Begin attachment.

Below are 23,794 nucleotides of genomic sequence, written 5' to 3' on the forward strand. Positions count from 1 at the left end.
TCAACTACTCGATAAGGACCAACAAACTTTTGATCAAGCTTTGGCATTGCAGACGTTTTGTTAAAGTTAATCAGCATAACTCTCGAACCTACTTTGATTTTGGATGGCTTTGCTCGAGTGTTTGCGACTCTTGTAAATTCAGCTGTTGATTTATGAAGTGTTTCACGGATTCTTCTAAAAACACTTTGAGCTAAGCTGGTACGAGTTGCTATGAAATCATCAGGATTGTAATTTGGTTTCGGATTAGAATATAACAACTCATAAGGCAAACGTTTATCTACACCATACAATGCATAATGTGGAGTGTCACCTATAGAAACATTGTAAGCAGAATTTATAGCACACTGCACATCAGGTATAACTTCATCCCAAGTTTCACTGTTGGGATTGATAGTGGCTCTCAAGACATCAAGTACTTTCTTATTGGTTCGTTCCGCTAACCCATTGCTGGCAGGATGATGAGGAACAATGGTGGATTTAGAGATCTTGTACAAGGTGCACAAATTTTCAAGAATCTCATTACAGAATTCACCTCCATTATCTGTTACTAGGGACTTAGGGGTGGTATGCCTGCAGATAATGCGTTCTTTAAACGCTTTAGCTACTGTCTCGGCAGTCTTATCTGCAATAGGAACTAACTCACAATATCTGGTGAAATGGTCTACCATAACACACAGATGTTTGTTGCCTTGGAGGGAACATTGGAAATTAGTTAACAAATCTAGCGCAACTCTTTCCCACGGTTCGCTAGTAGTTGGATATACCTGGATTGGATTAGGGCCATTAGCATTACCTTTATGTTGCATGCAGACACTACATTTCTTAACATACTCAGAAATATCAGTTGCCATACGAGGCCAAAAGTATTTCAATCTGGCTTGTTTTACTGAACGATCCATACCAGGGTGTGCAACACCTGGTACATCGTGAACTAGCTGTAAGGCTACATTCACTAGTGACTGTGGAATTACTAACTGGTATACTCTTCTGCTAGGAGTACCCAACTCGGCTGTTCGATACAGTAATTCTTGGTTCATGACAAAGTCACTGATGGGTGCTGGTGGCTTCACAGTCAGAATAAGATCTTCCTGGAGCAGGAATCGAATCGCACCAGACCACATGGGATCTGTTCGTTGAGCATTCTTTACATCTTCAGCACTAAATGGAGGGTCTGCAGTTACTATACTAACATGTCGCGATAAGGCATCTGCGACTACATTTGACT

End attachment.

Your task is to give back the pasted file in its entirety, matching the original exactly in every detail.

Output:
Below are 23,794 nucleotides of genomic sequence, written 5' to 3' on the forward strand. Positions count from 1 at the left end.
TCAACTACTCGATAAGGACCAACAAACTTTTGATCAAGCTTTGGCATTGCAGACGTTTTGTTAAAGTTAATCAGCATAACTCTCGAACCTACTTTGATTTTGGATGGCTTTGCTCGAGTGTTTGCGACTCTTGTAAATTCAGCTGTTGATTTATGAAGTGTTTCACGGATTCTTCTAAAAACACTTTGAGCTAAGCTGGTACGAGTTGCTATGAAATCATCAGGATTGTAATTTGGTTTCGGATTAGAATATAACAACTCATAAGGCAAACGTTTATCTACACCATACAATGCATAATGTGGAGTGTCACCTATAGAAACATTGTAAGCAGAATTTATAGCACACTGCACATCAGGTATAACTTCATCCCAAGTTTCACTGTTGGGATTGATAGTGGCTCTCAAGACATCAAGTACTTTCTTATTGGTTCGTTCCGCTAACCCATTGCTGGCAGGATGATGAGGAACAATGGTGGATTTAGAGATCTTGTACAAGGTGCACAAATTTTCAAGAATCTCATTACAGAATTCACCTCCATTATCTGTTACTAGGGACTTAGGGGTGGTATGCCTGCAGATAATGCGTTCTTTAAACGCTTTAGCTACTGTCTCGGCAGTCTTATCTGCAATAGGAACTAACTCACAATATCTGGTGAAATGGTCTACCATAACACACAGATGTTTGTTGCCTTGGAGGGAACATTGGAAATTAGTTAACAAATCTAGCGCAACTCTTTCCCACGGTTCGCTAGTAGTTGGATATACCTGGATTGGATTAGGGCCATTAGCATTACCTTTATGTTGCATGCAGACACTACATTTCTTAACATACTCAGAAATATCAGTTGCCATACGAGGCCAAAAGTATTTCAATCTGGCTTGTTTTACTGAACGATCCATACCAGGGTGTGCAACACCTGGTACATCGTGAACTAGCTGTAAGGCTACATTCACTAGTGACTGTGGAATTACTAACTGGTATACTCTTCTGCTAGGAGTACCCAACTCGGCTGTTCGATACAGTAATTCTTGGTTCATGACAAAGTCACTGATGGGTGCTGGTGGCTTCACAGTCAGAATAAGATCTTCCTGGAGCAGGAATCGAATCGCACCAGACCACATGGGATCTGTTCGTTGAGCATTCTTTACATCTTCAGCACTAAATGGAGGGTCTGCAGTTACTATACTAACATGTCGCGATAAGGCATCTGCGACTACATTTGACT